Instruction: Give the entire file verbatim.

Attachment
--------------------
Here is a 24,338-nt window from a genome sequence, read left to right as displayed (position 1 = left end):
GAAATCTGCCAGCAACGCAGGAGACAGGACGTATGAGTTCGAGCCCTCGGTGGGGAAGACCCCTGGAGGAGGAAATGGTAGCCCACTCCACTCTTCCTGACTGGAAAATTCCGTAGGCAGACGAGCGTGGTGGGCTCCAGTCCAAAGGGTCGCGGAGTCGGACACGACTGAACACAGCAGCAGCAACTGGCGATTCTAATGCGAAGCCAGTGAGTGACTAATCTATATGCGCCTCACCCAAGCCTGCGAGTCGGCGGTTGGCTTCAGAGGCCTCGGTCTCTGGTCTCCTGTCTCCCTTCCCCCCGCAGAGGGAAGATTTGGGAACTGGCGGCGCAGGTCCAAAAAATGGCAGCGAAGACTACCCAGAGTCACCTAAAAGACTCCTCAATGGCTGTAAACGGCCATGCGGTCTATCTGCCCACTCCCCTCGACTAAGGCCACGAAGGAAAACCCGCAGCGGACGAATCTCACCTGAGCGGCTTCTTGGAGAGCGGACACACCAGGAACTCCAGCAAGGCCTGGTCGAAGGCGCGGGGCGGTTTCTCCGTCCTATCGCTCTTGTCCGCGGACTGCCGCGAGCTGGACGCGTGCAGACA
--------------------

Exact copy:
Here is a 24,338-nt window from a genome sequence, read left to right as displayed (position 1 = left end):
GAAATCTGCCAGCAACGCAGGAGACAGGACGTATGAGTTCGAGCCCTCGGTGGGGAAGACCCCTGGAGGAGGAAATGGTAGCCCACTCCACTCTTCCTGACTGGAAAATTCCGTAGGCAGACGAGCGTGGTGGGCTCCAGTCCAAAGGGTCGCGGAGTCGGACACGACTGAACACAGCAGCAGCAACTGGCGATTCTAATGCGAAGCCAGTGAGTGACTAATCTATATGCGCCTCACCCAAGCCTGCGAGTCGGCGGTTGGCTTCAGAGGCCTCGGTCTCTGGTCTCCTGTCTCCCTTCCCCCCGCAGAGGGAAGATTTGGGAACTGGCGGCGCAGGTCCAAAAAATGGCAGCGAAGACTACCCAGAGTCACCTAAAAGACTCCTCAATGGCTGTAAACGGCCATGCGGTCTATCTGCCCACTCCCCTCGACTAAGGCCACGAAGGAAAACCCGCAGCGGACGAATCTCACCTGAGCGGCTTCTTGGAGAGCGGACACACCAGGAACTCCAGCAAGGCCTGGTCGAAGGCGCGGGGCGGTTTCTCCGTCCTATCGCTCTTGTCCGCGGACTGCCGCGAGCTGGACGCGTGCAGACA